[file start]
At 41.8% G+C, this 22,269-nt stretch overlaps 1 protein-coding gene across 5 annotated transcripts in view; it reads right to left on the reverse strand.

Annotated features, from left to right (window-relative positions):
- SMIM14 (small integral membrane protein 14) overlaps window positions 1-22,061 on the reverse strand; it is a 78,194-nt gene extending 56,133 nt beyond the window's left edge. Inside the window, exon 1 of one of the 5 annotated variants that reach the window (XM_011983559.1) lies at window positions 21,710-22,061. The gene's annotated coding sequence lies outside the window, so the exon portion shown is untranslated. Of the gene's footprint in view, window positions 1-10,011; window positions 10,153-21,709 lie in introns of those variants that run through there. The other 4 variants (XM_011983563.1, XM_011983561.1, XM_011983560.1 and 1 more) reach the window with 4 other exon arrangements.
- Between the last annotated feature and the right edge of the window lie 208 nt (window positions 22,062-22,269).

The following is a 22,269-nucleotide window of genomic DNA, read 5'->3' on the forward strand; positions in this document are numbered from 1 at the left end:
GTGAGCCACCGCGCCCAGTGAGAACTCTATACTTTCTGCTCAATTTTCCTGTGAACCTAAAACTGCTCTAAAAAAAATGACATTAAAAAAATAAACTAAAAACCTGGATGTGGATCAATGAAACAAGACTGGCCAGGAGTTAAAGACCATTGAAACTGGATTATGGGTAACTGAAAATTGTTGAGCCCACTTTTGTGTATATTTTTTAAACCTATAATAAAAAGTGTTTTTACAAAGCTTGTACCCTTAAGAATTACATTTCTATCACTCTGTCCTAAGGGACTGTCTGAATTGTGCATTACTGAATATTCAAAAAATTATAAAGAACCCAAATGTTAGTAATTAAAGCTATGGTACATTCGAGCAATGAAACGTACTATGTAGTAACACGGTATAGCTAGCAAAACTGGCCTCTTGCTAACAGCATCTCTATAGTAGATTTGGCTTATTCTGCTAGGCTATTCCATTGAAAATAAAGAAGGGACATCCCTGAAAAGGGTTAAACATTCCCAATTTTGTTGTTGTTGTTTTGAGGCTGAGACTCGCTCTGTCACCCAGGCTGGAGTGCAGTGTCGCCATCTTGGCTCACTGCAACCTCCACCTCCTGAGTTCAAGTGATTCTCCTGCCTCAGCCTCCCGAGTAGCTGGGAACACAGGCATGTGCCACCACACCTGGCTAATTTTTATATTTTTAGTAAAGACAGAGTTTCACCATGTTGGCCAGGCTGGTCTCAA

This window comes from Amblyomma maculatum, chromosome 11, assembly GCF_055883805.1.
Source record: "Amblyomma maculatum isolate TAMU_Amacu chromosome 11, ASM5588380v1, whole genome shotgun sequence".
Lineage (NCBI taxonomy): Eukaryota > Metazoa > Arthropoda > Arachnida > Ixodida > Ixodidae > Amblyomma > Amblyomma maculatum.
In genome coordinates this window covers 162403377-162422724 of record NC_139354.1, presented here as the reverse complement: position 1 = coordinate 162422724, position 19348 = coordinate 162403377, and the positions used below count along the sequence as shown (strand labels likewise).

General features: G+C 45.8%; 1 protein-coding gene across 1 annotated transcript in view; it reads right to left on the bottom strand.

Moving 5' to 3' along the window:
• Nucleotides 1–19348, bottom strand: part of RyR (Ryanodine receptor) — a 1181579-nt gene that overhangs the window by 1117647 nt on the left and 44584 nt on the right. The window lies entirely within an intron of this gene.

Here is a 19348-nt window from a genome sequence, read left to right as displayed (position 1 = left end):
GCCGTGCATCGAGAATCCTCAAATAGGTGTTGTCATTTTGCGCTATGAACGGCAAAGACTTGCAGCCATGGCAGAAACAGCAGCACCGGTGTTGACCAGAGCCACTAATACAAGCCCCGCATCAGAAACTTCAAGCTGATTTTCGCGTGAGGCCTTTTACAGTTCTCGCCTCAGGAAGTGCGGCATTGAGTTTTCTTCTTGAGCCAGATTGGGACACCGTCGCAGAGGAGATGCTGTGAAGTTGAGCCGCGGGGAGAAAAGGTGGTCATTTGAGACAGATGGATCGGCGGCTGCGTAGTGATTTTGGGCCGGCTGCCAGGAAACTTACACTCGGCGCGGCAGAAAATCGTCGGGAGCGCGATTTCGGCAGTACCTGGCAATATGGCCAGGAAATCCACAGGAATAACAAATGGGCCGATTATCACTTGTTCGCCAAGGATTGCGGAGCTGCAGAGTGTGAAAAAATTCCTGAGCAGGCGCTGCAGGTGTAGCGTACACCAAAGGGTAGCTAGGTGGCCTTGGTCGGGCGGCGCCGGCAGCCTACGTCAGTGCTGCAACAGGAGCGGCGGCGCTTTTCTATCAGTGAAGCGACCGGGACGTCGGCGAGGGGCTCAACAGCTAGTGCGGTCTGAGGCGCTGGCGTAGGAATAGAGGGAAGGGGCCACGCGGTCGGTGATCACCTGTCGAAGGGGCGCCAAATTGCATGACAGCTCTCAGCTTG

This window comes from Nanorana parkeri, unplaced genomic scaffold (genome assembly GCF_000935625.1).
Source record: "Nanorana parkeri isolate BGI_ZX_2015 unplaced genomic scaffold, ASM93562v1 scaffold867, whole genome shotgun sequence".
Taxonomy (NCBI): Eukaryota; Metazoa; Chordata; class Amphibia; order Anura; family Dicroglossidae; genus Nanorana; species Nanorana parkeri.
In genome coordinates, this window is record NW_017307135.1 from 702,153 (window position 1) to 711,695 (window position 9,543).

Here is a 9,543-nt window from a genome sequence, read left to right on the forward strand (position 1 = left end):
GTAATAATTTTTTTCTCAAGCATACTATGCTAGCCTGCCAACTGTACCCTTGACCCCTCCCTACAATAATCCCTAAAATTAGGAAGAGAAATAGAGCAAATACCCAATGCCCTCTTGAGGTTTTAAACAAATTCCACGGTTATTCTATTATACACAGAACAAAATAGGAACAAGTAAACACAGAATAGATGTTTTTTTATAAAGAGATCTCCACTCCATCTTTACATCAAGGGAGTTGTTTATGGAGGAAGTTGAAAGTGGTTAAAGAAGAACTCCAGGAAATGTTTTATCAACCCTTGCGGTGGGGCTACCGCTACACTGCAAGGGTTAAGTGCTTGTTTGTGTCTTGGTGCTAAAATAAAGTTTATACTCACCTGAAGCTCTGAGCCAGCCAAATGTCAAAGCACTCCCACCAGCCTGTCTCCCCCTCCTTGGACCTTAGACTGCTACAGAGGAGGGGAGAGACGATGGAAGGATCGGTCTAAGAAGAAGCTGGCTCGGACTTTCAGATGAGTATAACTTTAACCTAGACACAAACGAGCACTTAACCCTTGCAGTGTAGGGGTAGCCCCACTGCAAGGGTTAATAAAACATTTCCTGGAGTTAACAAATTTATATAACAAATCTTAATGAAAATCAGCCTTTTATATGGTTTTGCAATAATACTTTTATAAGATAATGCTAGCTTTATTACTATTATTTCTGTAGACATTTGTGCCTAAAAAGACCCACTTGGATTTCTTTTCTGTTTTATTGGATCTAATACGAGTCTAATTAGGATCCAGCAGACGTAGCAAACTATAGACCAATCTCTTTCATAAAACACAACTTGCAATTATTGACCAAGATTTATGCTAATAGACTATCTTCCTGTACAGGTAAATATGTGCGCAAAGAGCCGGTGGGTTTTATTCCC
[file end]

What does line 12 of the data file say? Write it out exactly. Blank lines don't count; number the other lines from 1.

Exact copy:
Moving 5' to 3' along the window: